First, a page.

If we were about to get busted, hiding was pretty much our only viable option, Niirs realized. That was all the good his watch could possibly amount to: giving the Hide command, delaying the inevitable. We would all be hauled to jail, or worse, sentenced to “public service” in a QuikeePizzaKing, which is what would happen to me.

Better to just hope we don’t get caught, Niirs realized, throwing a small piece of wood on the coals, not trying to start the fire back up but just hoping for a flame or two. He went to his tent and got his tablet. It was several years old. He’d gotten it with his student loans when he first got to college and its operating system was now years out of date. He mostly used it as a flashlight when he was writing in his journal at night.

He wrote about picturing the campfire on a 3D graph:

“It would be two cones meeting at their points. The very tip of the past-cone would be us collecting the rocks and building the fire-pit, then collecting firewood, constructing the fire and setting it ablaze. But all that’s just the tip: the rest of the past-cone would be the universe creating this solar system, then this planet filled with molten rock, which 34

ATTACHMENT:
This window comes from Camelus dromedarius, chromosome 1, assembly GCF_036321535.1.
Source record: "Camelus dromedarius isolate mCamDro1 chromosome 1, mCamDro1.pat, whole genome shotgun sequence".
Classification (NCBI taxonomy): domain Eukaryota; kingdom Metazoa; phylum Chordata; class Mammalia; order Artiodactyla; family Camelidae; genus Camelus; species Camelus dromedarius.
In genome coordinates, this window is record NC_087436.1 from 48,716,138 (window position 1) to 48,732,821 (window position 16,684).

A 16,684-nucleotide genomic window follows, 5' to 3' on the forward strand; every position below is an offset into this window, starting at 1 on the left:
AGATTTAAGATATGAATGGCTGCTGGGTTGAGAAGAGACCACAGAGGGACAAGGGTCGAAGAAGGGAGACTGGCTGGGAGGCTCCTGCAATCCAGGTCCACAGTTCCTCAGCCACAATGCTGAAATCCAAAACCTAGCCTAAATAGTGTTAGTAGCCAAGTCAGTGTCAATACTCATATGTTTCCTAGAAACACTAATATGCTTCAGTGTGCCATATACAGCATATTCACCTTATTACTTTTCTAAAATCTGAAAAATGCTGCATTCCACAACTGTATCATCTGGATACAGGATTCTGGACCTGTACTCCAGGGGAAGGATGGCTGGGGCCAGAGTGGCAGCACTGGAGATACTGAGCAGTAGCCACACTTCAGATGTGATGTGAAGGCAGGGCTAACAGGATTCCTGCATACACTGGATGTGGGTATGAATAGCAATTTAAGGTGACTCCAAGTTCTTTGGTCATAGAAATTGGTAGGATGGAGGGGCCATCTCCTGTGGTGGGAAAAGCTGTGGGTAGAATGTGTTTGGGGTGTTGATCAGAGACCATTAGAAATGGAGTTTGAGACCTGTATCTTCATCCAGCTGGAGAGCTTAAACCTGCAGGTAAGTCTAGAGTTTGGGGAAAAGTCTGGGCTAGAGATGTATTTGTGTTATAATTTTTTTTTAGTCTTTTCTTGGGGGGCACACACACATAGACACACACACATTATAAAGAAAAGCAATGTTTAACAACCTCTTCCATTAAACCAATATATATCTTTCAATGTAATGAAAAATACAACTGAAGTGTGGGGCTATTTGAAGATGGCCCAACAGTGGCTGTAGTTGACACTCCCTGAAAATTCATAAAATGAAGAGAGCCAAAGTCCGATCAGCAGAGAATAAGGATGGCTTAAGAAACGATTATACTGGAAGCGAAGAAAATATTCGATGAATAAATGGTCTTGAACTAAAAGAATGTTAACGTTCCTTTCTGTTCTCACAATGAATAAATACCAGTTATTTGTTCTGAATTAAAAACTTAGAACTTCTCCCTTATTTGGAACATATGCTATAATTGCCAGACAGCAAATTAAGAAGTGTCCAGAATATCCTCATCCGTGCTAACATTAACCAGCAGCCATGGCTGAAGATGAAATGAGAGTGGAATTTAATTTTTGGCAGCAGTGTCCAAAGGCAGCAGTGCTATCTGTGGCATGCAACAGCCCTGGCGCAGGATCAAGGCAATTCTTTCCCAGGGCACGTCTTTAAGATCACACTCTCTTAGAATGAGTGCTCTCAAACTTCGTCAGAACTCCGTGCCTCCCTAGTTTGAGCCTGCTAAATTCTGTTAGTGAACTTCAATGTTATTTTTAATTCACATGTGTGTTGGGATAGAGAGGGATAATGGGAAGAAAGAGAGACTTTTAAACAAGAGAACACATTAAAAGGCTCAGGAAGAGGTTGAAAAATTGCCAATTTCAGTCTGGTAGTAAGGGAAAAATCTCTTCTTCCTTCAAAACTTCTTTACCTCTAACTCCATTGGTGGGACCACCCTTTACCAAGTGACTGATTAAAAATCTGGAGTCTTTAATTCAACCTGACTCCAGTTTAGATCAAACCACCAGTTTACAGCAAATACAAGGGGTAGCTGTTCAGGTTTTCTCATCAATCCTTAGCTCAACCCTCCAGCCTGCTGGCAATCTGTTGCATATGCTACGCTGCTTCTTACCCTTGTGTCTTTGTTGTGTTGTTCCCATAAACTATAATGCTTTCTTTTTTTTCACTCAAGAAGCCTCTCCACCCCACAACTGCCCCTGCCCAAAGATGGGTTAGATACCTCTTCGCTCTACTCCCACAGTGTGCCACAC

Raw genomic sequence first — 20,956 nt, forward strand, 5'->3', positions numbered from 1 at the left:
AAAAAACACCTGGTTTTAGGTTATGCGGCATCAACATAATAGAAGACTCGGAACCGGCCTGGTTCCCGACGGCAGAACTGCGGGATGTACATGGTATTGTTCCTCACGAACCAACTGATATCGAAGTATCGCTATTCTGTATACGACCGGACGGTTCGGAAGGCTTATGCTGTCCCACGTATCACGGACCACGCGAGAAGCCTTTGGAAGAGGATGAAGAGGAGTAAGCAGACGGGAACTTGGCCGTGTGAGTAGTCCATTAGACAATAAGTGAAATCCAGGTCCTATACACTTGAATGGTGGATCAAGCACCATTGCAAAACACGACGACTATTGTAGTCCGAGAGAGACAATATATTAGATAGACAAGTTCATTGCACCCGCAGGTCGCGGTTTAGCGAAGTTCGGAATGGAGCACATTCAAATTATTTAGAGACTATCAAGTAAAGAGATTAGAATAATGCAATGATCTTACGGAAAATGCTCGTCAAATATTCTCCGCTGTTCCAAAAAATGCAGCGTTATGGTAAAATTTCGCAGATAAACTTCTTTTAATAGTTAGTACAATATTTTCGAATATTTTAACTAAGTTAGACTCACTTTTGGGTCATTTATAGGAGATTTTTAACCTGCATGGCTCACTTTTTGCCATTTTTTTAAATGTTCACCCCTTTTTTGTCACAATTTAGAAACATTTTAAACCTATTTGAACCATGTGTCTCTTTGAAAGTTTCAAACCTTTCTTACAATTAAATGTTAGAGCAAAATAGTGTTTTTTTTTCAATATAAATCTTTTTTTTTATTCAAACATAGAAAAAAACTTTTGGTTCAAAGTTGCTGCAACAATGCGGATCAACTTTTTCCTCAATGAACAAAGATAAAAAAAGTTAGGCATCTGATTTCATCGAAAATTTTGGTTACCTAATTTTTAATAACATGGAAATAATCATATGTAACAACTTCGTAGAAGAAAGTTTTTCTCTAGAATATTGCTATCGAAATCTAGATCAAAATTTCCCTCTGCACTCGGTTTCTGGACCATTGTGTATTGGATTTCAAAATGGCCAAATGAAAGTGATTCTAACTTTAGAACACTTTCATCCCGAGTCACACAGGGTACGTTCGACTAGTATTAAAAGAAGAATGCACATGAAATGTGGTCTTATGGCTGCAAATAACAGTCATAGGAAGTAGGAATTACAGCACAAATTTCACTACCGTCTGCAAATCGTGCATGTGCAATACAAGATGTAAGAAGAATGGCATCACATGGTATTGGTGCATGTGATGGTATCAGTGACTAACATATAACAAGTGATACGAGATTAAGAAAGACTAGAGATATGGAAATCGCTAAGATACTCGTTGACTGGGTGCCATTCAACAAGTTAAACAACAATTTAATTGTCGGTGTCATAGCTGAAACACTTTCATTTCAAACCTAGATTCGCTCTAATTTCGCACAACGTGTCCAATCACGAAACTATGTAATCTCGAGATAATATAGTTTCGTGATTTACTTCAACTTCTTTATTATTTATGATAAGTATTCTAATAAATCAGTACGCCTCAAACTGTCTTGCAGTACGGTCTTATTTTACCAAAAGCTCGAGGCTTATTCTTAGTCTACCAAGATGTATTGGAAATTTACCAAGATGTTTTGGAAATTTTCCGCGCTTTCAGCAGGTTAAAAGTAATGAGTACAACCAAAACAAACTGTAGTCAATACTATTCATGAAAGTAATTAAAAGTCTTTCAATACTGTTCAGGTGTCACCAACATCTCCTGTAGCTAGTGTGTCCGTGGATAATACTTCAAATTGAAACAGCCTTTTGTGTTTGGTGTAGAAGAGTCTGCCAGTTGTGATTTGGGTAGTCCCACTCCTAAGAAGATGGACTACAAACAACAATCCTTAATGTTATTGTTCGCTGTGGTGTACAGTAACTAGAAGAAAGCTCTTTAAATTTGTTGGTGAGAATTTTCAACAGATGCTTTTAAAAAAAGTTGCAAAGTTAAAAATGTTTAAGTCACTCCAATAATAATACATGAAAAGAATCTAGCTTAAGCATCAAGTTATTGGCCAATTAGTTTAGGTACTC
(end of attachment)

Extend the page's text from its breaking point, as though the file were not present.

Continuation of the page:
heaves up massive mountains and cliffs and escarpments that crumble into rocks that become our fire stones. And from the collected organic detritus that eventually litters the rock, trees heave themselves up too, and eventually they drop their limbs so we can collect them and burn them up. Creation leading to dissipation leading to new structures, new lives, new deaths.”

When the bottle was gone he thought perhaps sleep would not elude him that night, so he woke me up to take over as watchman and crawled into his sleeping bag, making certain that the zippers on his tent were fully closed before settling in.

Drunk and exhausted as he was, Niirs passed out so thoroughly that he doesn’t seem to have dreamed too much that night. At least, he didn’t record his dream in detail, just noted that he dreamt of a mountain. There was something on top of the mountain—it had a name in his dream, but he couldn’t recall what it was.

He drew a little alien-man stick figure next to the dream entry, meaning he had encountered the “Whitish Figure,” so named because of the ghostly white light that seemed to emanate from it. He sketched it in his journal once, and it was a pretty conventional alien, no extra rows of teeth or tentacles or gelatinous body parts. But in his dreams, whenever he saw the Whitish Figure’s pale body, he was filled with a dull, throbbing dread. In one of his journal entries, he compared the dream dread to the pain of a rotten tooth: “Constant and impossible to ignore. Try to ignore it, but you know it must be torn out, roots and all. No other way of dealing with it.”